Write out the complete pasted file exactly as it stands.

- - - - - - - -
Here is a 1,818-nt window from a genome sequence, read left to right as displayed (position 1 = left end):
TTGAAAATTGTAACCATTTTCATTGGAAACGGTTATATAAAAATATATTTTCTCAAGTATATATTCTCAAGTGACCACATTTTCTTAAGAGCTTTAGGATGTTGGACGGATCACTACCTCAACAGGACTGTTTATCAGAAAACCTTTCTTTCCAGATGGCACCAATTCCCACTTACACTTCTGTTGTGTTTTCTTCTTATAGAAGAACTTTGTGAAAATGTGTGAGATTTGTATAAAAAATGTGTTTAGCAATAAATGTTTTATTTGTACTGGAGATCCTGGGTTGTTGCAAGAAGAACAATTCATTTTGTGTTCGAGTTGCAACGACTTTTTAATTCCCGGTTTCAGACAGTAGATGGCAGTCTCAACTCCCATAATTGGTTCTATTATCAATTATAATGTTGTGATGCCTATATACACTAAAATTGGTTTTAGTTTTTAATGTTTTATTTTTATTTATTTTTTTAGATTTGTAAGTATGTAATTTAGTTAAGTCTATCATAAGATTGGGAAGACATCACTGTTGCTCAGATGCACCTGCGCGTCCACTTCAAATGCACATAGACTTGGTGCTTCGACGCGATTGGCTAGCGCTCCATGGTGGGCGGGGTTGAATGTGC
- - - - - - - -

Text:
Here is a 1,818-nt window from a genome sequence, read left to right as displayed (position 1 = left end):
TTGAAAATTGTAACCATTTTCATTGGAAACGGTTATATAAAAATATATTTTCTCAAGTATATATTCTCAAGTGACCACATTTTCTTAAGAGCTTTAGGATGTTGGACGGATCACTACCTCAACAGGACTGTTTATCAGAAAACCTTTCTTTCCAGATGGCACCAATTCCCACTTACACTTCTGTTGTGTTTTCTTCTTATAGAAGAACTTTGTGAAAATGTGTGAGATTTGTATAAAAAATGTGTTTAGCAATAAATGTTTTATTTGTACTGGAGATCCTGGGTTGTTGCAAGAAGAACAATTCATTTTGTGTTCGAGTTGCAACGACTTTTTAATTCCCGGTTTCAGACAGTAGATGGCAGTCTCAACTCCCATAATTGGTTCTATTATCAATTATAATGTTGTGATGCCTATATACACTAAAATTGGTTTTAGTTTTTAATGTTTTATTTTTATTTATTTTTTTAGATTTGTAAGTATGTAATTTAGTTAAGTCTATCATAAGATTGGGAAGACATCACTGTTGCTCAGATGCACCTGCGCGTCCACTTCAAATGCACATAGACTTGGTGCTTCGACGCGATTGGCTAGCGCTCCATGGTGGGCGGGGTTGAATGTGC